Most industrialized countries do not allow blood donations from men who have had sex with men (MSM). Recently, however, several countries have changed their policies to allow blood donations from individuals that have abstained from MSM behavior for one year (e.g., United States, United Kingdom, and Australia) or five years (e.g., Canada). Two studies published in TRANSFUSION evaluated the impact of temporary deferral policies for MSM behavior on the blood supply. In the first study, four previously published mathematical models predicted increases in the rate of HIV positive donations from 73% to over 3400% in the United Kingdom, Australia and Canada. However, the observed rate of HIV positive donations did not increase during the two years after temporary deferral for MSM behavior (16 cases/year) compared to 22 cases/year before the policy was implemented. A second study also found the rate of HIV positive donations to be similar in Canada both before and after the 5-year deferral policy went into effect. Further monitoring of transfusion-transmitted infections is planned in the United States over the next 5 years to ensure policy changes do not affect blood safety.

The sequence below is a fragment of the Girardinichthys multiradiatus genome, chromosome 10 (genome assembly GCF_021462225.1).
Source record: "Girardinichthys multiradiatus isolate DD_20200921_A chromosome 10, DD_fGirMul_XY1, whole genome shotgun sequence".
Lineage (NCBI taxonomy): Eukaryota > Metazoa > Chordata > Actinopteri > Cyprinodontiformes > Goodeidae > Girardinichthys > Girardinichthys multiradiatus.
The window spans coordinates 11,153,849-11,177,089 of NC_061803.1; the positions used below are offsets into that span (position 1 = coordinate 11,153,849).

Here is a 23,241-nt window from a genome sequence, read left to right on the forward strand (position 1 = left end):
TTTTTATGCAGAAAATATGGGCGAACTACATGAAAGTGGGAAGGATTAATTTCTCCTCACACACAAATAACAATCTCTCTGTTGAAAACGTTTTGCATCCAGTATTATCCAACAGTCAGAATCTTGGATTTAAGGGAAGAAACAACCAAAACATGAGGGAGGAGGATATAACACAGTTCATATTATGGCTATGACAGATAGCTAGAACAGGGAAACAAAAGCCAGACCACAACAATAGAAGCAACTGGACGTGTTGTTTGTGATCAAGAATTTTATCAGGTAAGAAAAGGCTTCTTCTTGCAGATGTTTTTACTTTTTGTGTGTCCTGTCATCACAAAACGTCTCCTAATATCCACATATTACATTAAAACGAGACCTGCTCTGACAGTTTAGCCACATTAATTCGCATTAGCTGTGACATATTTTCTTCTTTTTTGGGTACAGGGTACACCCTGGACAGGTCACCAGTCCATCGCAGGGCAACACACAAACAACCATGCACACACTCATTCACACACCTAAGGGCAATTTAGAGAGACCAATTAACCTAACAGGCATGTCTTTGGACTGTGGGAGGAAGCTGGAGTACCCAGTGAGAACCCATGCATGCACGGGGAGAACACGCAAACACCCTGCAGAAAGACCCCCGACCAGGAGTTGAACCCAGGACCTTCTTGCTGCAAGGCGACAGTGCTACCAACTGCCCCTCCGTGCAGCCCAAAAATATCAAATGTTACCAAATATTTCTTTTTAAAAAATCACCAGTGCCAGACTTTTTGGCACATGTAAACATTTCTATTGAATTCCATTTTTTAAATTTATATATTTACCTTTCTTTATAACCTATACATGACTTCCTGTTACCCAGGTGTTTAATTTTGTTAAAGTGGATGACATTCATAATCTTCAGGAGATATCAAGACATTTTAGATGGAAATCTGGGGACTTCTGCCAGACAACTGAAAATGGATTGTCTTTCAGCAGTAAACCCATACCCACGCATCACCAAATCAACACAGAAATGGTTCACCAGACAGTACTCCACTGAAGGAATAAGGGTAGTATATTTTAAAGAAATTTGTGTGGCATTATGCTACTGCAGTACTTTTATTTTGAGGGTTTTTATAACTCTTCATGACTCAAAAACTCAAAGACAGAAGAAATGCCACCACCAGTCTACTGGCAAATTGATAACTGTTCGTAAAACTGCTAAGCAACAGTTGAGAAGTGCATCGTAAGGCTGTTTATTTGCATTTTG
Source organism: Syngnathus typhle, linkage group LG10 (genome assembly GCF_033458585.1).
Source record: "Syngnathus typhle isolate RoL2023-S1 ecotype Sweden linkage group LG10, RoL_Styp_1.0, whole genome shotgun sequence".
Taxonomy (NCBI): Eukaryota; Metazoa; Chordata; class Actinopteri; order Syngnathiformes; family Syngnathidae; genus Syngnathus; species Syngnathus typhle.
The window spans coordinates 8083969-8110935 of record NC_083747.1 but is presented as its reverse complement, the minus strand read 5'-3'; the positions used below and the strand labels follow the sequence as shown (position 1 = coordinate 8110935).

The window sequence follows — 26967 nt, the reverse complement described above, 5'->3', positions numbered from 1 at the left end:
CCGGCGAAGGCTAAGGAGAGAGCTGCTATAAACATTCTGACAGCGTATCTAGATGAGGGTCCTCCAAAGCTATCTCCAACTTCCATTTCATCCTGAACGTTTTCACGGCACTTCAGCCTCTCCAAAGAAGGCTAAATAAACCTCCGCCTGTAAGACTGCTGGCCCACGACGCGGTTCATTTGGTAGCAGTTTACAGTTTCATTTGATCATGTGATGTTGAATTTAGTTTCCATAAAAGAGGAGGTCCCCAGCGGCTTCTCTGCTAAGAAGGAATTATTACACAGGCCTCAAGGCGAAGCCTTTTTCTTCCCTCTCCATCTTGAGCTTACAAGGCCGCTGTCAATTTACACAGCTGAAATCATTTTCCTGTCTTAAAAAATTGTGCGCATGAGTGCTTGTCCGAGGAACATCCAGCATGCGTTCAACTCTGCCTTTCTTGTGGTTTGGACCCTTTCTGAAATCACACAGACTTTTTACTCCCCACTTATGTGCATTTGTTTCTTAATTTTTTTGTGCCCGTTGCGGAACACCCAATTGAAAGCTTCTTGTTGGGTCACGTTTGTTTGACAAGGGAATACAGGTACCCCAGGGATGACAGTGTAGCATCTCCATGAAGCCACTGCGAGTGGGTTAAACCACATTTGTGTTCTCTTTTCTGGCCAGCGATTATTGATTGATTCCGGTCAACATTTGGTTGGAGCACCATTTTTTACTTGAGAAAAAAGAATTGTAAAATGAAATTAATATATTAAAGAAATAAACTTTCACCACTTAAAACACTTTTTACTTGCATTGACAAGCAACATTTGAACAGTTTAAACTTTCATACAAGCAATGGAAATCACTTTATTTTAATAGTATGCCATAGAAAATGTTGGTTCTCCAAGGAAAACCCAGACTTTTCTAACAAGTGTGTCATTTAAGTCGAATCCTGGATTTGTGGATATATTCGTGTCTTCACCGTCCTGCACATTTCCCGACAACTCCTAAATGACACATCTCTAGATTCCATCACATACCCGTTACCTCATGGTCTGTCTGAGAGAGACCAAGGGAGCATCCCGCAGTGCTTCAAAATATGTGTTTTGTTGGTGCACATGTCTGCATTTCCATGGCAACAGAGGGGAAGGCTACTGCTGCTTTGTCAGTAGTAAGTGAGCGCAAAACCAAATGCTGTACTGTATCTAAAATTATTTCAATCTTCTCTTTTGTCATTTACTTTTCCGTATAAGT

- Custer B, Stramer SL, Glynn S, Williams AE, Anderson SA. Transfusion-transmissible infection monitoring system: a tool to monitor changes in blood safety. Transfusion 2016;56: 1499-502.
- Germain M. The risk of allowing blood donation from men having sex with men after a temporary deferral: predictions versus reality. Transfusion 2016;56: 1603-7.
- O’Brien SF, Osmond L, Fan W, Yi QL, Goldman M. Impact of a 5-year deferral from blood donation for men who have sex with men. Transfusion 2016;56: 1598-602.